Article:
I hold his hand like I would hold my boyfriends hand. He is 3-4 inches taller than me, and with me clocking in at 5’1, this is average for his age. We look like a couger couple, with me in my early thirties and he knocking on the door of fourteen. We weave in and out of the crowded metro stations, the sidewalks, the ballpark, the Smithsonian. He’s never been in a huge city before, and he is overwhelmed and I’m getting frustrated with trying to keep him, my mother and my sister in my line of vision and make sure no one gets on the wrong train.
In the chaos, he lunges for my hand and I half-walk, half-drag, him out of the crowd. He doesn’t let go until we’re in my apartment. He’s thirteen, going into 8th grade next year, and right on that precipice where each time I see him (which is few and far between) I expect his voice to have changed. I expect him to be too cool for Aunt Stephie, but he isn’t. His feet are enormous but he still curls his long legs on my lap to be scratched. In a year, everything will be different. The next few years are going to see him shoot up another six inches at least, his long lean body jumping running climbing leaping so much now will likely be calmed. He’ll be charming the girls and playing basketball and trying his first beer and probably driving his truck way too fast.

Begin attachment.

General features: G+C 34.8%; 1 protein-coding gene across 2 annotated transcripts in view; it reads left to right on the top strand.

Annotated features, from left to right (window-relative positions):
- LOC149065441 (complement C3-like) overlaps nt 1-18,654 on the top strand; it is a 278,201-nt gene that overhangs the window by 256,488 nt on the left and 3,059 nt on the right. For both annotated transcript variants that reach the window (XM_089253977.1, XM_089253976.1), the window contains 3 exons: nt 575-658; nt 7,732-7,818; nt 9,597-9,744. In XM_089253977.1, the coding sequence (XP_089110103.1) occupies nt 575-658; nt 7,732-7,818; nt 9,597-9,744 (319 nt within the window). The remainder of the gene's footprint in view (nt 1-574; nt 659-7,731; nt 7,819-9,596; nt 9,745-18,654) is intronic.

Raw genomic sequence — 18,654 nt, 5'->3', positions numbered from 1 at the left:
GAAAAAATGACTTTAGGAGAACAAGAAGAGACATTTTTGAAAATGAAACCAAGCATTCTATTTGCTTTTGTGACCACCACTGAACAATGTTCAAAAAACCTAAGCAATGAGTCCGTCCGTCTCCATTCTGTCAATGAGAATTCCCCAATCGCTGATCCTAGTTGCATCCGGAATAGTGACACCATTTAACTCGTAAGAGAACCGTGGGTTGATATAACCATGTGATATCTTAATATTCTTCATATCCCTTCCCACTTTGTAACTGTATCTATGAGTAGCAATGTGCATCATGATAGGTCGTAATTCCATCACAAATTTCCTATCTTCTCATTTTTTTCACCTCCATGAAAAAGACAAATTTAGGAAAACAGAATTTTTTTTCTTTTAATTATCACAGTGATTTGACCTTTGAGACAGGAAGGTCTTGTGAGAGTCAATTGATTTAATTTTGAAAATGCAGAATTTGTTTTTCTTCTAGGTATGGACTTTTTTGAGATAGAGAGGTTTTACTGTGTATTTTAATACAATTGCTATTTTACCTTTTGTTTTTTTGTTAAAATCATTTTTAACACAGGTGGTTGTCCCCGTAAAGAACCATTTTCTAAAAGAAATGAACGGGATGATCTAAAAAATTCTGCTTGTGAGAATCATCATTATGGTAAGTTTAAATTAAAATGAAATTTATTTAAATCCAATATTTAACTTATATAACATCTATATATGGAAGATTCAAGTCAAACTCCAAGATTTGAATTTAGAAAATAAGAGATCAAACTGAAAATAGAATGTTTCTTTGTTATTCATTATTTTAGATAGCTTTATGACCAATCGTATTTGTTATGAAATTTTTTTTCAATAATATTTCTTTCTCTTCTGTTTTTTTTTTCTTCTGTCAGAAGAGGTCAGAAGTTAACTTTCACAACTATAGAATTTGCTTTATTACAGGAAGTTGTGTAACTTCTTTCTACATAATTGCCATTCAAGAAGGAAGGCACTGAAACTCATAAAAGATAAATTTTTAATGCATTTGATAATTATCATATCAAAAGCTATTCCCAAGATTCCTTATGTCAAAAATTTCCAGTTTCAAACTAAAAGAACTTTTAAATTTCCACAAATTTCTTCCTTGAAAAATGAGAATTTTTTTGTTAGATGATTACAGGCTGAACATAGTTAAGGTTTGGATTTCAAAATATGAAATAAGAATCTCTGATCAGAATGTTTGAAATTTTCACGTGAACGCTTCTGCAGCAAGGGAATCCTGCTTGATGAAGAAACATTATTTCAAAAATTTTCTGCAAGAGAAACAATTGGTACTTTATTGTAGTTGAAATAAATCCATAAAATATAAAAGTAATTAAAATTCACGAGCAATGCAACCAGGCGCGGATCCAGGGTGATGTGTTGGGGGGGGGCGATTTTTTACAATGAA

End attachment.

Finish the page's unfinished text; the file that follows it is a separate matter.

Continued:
But this past weekend, I got to have my little boy for maybe the last time. I got to cuddle with him a little, rub sunscreen on his face, watch a cartoon movie. I know it is fleeting and I’m so glad I take the extra minute to run my hand across his back, kiss the top of his head. It’s gone so fast and yet not, since he was a baby I held at the age of seventeen and that seems several lifetimes ago to me.
I splurged and got us all behind-the-dugout seats for the baseball game this weekend. He’s a big Braves fan, and they were playing the Nationals here and he was in heaven. We stayed for the entire game, ate peanuts and ballpark fries and it was a great day for baseball. He leaped up and hugged me in the restaurant when I told him where our seats were and that alone was worth every penny.
He’s the best boy. I sure do love him.